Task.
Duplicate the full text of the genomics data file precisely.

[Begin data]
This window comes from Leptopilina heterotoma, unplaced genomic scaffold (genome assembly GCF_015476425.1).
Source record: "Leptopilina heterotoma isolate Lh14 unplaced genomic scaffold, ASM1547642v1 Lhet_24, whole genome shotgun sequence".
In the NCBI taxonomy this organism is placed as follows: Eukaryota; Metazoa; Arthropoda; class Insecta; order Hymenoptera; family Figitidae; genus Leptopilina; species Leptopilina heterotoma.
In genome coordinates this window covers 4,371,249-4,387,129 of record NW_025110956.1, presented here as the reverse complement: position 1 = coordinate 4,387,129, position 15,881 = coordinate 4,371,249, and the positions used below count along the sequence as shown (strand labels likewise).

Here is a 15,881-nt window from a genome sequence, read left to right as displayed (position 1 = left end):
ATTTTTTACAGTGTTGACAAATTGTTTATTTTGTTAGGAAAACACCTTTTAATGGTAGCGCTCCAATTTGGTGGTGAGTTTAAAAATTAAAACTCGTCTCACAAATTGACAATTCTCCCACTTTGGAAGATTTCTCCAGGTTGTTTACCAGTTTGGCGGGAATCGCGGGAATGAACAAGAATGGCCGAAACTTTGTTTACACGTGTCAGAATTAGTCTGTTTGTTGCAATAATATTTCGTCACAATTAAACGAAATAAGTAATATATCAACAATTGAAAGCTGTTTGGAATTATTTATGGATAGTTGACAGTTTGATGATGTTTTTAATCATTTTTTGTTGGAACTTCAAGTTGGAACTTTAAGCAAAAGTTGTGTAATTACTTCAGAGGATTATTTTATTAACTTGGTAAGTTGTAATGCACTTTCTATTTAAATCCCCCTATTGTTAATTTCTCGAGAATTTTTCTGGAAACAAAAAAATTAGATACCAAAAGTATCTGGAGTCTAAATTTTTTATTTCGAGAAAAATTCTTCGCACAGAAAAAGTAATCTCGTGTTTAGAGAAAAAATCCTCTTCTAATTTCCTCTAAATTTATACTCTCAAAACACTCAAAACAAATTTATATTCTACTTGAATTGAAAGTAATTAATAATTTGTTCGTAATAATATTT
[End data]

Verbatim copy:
This window comes from Leptopilina heterotoma, unplaced genomic scaffold (genome assembly GCF_015476425.1).
Source record: "Leptopilina heterotoma isolate Lh14 unplaced genomic scaffold, ASM1547642v1 Lhet_24, whole genome shotgun sequence".
In the NCBI taxonomy this organism is placed as follows: Eukaryota; Metazoa; Arthropoda; class Insecta; order Hymenoptera; family Figitidae; genus Leptopilina; species Leptopilina heterotoma.
In genome coordinates this window covers 4,371,249-4,387,129 of record NW_025110956.1, presented here as the reverse complement: position 1 = coordinate 4,387,129, position 15,881 = coordinate 4,371,249, and the positions used below count along the sequence as shown (strand labels likewise).

Here is a 15,881-nt window from a genome sequence, read left to right as displayed (position 1 = left end):
ATTTTTTACAGTGTTGACAAATTGTTTATTTTGTTAGGAAAACACCTTTTAATGGTAGCGCTCCAATTTGGTGGTGAGTTTAAAAATTAAAACTCGTCTCACAAATTGACAATTCTCCCACTTTGGAAGATTTCTCCAGGTTGTTTACCAGTTTGGCGGGAATCGCGGGAATGAACAAGAATGGCCGAAACTTTGTTTACACGTGTCAGAATTAGTCTGTTTGTTGCAATAATATTTCGTCACAATTAAACGAAATAAGTAATATATCAACAATTGAAAGCTGTTTGGAATTATTTATGGATAGTTGACAGTTTGATGATGTTTTTAATCATTTTTTGTTGGAACTTCAAGTTGGAACTTTAAGCAAAAGTTGTGTAATTACTTCAGAGGATTATTTTATTAACTTGGTAAGTTGTAATGCACTTTCTATTTAAATCCCCCTATTGTTAATTTCTCGAGAATTTTTCTGGAAACAAAAAAATTAGATACCAAAAGTATCTGGAGTCTAAATTTTTTATTTCGAGAAAAATTCTTCGCACAGAAAAAGTAATCTCGTGTTTAGAGAAAAAATCCTCTTCTAATTTCCTCTAAATTTATACTCTCAAAACACTCAAAACAAATTTATATTCTACTTGAATTGAAAGTAATTAATAATTTGTTCGTAATAATATTT